The Design of Everyday Things
Donald A. Norman
Reading the text enabled me to observe everyday objects in a more detailed manner. You wouldn’t have had realised that the design, shape and material of the everyday item has a meaningful purpose! I picked up some keywords utilised when making a product such as affordances, mapping, constraints and visibility. The terms cultivates the designer to not only design, but to also factor in the considerations of the user. If something were to look aesthetically pleasing but people find it hard at a glance for the object to function then it’s generally a failed design.
Question 1: The author delves deeper into ‘everyday things’ and mentions about 20,000 of them, right down to it’s parts. Although the book may have been outdated as it was published in 1988, and we are are comfortable with the idea of one button one function, the usage of the screen-based products such as smartphone has limitless functions (to call, to type a message, to play games, to watch videos, take pictures etc.)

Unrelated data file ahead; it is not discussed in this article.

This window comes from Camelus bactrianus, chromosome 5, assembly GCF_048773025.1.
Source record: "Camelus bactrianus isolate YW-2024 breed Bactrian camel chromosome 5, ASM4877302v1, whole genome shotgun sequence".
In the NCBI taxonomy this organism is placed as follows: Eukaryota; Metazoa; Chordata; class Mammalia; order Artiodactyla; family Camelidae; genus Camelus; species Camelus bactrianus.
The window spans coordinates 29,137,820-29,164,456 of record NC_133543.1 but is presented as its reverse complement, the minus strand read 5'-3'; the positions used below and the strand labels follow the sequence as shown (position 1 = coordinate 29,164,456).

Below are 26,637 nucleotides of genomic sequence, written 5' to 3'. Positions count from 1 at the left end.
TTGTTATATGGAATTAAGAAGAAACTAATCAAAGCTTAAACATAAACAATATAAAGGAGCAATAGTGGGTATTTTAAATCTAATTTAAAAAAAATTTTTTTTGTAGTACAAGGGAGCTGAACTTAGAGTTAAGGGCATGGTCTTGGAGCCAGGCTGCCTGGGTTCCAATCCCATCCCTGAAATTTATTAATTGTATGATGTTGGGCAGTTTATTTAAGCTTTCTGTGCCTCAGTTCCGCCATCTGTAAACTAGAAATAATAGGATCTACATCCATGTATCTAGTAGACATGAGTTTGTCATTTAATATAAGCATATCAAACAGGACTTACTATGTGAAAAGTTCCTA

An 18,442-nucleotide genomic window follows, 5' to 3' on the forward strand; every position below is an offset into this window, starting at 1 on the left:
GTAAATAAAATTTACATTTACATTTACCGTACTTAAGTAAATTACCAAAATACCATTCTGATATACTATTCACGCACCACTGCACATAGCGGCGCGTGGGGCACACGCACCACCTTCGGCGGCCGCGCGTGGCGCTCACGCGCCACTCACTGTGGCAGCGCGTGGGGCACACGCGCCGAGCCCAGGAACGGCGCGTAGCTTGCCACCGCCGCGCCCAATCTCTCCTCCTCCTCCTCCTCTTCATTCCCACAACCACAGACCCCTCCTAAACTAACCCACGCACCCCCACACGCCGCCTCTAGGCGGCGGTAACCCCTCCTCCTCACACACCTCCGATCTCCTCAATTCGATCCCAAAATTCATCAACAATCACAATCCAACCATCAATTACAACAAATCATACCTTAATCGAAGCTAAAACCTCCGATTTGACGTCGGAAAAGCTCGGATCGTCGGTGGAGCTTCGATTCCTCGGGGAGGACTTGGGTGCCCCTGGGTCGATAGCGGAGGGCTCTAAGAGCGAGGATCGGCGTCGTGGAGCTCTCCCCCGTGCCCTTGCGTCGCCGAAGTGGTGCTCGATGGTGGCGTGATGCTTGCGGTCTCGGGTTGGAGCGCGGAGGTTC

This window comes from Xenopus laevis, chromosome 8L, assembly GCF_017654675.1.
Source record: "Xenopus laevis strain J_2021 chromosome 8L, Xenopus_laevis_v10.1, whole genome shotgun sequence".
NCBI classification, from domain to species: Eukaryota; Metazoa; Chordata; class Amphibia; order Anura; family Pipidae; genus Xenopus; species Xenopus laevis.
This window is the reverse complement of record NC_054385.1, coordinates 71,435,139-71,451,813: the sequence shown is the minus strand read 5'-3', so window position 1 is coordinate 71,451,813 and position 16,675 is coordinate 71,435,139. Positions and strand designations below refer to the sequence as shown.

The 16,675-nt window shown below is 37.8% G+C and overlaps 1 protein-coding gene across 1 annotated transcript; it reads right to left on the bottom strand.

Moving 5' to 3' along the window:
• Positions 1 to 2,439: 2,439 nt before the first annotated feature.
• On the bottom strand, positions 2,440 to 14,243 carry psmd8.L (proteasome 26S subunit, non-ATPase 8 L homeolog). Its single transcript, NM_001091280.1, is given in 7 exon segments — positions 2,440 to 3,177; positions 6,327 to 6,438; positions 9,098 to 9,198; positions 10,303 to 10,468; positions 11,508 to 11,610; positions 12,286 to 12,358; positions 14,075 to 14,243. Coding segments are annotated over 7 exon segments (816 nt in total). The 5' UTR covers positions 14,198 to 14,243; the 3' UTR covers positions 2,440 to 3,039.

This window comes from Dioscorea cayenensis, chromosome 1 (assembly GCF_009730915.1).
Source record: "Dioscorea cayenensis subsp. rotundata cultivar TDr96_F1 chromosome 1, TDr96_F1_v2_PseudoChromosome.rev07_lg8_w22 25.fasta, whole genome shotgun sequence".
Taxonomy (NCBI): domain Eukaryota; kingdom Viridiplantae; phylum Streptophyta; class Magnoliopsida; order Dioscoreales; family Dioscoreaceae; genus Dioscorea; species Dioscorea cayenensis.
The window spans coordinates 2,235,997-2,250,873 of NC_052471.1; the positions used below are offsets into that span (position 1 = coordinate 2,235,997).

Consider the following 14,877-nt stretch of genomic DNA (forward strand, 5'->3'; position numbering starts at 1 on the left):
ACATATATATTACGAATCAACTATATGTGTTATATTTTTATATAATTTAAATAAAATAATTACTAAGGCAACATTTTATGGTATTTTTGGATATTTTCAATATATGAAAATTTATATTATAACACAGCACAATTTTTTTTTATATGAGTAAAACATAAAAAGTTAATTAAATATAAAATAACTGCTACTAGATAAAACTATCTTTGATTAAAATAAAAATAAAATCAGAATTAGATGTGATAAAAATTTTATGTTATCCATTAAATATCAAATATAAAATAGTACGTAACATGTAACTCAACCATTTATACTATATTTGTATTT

As the author had also mentioned about combining multiple things together as a product and saying that it fails to sustain as an everyday object because it was too cluttered … In our future, would it be possible to take into account the use of screen-based technology to solve similar issues?
Question 2: Wouldn’t there exists a “universal design” whereby an object (e.g mug, ball) best remains as it’s original state and further actions done to it are only aesthetic?